Friday, February 12, 2016

Another Way to be Productive

Here's something else.

1. Don't measure productivity in terms of hours worked. (In the industrial sense, if you permit my crassness, productivity is not hours worked, but how much is produced per worker per hour. It is efficiency. To measure your output by how much you've worked is opposite of how you should be thinking.) Rather, what you should be looking at is getting things done.

2. The basic unit of time you should think about is the day. You want to increase the number of days per week in which you do something significant on a major project. Doing something significant might be starting a chapter, writing a substantial number of words on it (500-1000), having a single lightbulb type idea that represents a significant breakthrough, submitting an article, finishing something, giving it its definitive form.

So if all you do on your major project on any given day is one of the above, then you are making efficient progress. Today, for example, I began a chapter, and it is only 9:30.

Thursday, February 11, 2016

Old Dogs

If I can learn harmony at 55, then surely it is possible for anyone to learn new things at any age. Most people don't; aren't interested in really changing anything. Stagnation is the enemy.
Via language hat:

There are three good reasons for studying metre. First and most important, the study of metre increases our appreciation of the poem as a work of art; without it, we cannot read a poem adequately, even to ourselves, and all its musical qualities will be lost to us. Secondly, and understanding of the subtleties of metre adds to our aesthetic pleasure an intellectual pleasure; the skill of a great poet in handling a difficult and complicated metre can be an object of admiration in itself. Thirdly, a knowledge of metre is of the greatest use in textual criticism; the fact that a line has been corrupted in transmission may be revealed by a defect in scansion which in itself may be an invaluable guide to the true reading.


I was reading an article by Benveniste of the system of French verbs. The reason was because I found great material for my theoretical chapter in a few other articles of his so curiosity led me to see what else he had to say.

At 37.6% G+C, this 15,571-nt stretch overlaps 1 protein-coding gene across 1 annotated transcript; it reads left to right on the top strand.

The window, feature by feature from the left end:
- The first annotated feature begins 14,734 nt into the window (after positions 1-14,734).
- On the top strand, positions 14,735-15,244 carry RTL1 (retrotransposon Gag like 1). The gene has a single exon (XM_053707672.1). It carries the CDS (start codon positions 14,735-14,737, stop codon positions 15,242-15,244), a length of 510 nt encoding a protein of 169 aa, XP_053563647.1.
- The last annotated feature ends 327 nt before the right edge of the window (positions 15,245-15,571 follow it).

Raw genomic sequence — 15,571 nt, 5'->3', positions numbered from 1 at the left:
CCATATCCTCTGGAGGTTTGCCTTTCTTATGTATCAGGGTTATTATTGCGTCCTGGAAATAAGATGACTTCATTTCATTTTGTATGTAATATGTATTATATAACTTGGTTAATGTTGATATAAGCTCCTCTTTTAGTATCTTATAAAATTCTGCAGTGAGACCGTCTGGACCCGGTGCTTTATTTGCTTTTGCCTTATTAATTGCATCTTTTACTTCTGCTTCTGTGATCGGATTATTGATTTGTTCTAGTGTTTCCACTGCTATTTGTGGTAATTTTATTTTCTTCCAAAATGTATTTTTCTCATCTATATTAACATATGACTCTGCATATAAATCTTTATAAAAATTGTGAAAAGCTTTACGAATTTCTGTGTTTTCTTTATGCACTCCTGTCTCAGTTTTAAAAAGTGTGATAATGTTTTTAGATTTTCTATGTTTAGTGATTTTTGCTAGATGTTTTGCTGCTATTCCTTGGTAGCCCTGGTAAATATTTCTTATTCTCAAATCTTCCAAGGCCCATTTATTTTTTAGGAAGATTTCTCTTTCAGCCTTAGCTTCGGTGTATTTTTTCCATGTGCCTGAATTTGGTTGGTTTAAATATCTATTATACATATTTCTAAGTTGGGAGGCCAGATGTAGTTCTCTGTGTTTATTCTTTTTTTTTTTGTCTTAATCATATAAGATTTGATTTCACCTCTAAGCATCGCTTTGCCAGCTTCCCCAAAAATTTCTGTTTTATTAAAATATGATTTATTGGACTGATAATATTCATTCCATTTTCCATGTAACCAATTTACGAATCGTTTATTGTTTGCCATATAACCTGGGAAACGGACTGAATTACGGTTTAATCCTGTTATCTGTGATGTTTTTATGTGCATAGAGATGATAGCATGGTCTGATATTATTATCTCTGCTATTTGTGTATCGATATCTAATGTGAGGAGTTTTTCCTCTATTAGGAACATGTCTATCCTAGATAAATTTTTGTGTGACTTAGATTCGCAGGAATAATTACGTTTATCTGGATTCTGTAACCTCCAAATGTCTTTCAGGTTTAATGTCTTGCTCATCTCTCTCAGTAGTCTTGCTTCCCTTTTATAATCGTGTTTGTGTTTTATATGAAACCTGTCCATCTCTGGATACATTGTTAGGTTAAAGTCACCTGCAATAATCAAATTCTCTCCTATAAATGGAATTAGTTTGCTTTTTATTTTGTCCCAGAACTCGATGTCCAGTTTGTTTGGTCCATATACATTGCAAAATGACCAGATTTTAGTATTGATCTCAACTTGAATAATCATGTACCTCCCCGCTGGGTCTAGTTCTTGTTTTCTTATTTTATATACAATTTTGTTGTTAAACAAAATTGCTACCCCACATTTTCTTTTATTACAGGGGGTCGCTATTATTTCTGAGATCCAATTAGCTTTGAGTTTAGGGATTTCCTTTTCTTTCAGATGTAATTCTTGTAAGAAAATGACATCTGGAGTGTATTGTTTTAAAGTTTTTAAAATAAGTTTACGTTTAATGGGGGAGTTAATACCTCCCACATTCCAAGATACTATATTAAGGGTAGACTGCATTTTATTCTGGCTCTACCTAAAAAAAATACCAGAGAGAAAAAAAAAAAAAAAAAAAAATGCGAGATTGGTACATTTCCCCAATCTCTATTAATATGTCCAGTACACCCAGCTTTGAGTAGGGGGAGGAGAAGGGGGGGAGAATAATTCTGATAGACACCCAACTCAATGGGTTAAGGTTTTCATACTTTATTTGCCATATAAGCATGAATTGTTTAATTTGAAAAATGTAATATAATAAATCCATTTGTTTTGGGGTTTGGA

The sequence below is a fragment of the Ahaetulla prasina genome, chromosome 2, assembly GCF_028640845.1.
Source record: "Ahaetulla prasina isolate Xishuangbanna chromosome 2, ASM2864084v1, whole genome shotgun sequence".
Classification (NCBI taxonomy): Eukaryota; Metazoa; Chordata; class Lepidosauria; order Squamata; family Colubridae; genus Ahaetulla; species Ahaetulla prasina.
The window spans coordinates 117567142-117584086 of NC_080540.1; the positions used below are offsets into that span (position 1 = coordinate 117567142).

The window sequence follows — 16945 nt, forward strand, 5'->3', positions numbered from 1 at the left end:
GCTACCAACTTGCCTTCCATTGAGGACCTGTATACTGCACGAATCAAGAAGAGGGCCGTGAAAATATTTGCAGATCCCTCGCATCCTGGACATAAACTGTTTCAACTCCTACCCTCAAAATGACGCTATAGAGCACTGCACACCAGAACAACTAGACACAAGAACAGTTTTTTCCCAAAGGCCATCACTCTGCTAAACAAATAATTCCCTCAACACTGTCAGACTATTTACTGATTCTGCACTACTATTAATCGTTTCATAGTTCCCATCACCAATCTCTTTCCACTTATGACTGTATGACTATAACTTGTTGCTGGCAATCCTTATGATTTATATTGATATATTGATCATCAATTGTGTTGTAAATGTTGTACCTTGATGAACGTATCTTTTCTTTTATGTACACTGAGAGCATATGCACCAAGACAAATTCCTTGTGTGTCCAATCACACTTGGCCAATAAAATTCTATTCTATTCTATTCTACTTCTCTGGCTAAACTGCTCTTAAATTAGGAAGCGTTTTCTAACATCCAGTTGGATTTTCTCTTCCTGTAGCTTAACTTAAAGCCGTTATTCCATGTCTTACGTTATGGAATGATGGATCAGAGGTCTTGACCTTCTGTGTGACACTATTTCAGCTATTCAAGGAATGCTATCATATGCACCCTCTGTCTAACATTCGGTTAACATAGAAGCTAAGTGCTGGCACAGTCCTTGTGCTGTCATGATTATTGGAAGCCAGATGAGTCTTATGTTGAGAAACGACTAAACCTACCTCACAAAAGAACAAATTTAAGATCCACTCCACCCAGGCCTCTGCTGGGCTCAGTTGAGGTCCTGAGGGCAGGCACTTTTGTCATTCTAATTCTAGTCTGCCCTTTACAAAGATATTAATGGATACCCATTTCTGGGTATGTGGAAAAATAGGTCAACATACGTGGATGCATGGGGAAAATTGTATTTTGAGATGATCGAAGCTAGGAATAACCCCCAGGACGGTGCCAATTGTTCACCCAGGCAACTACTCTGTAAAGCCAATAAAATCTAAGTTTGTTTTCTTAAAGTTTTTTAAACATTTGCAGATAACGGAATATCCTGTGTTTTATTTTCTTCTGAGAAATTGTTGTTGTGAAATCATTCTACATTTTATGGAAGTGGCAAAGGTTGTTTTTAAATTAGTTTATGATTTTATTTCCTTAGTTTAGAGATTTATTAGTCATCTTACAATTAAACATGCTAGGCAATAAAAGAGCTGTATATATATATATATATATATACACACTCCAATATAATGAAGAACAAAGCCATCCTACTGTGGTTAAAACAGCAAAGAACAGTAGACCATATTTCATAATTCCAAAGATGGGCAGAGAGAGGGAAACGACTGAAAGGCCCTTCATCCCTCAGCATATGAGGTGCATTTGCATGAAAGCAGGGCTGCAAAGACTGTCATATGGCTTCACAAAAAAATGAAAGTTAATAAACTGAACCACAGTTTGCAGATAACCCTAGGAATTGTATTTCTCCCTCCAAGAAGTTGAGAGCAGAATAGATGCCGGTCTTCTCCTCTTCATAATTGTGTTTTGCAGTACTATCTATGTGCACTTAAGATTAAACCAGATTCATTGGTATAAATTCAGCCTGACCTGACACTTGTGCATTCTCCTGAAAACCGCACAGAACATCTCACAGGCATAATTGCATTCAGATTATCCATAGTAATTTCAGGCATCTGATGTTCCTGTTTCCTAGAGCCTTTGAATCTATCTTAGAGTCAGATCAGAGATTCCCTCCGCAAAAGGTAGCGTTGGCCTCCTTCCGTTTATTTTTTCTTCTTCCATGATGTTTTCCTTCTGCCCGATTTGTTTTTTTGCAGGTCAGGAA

We all know from high school French that there are two ways of talking about a past event (what you would use the preterit for in Spanish.) The passé composé is a perfect tense using a compound form, like "Je suis allé." The passé simple is a simple tense. The former is used almost exclusively in speech, the latter almost exclusively in writing. But Benveniste says that this is not a distinction between speech and writing, but between two systems, which he calls histoire and discours.

Histoire is an impersonal mode, forbidding first and second person pronouns and verbal forms as well as deictics like here, now, tomorrow, there. The passé simple is used in this (largely written) mode. Discours is a largely spoken mode, but of course it can be written, as a written transcription or representation of speech. In this mode, the relation between the I and the you is primary. You never use the passé simple in this mode, only the passé composé.

So the French verb can be marked not just for aspect (perfective vs. imperfect), but also for its discursive mode. I read this very article in French very quickly but its lucidity was such that I grasped the point with no effort.

So the lyric is interesting, because it is a fictive representation of discours. Here, the relation between the speaker and the addressee is primary, and deictics are extremely important. Even the impersonal lyric is discours, I would think.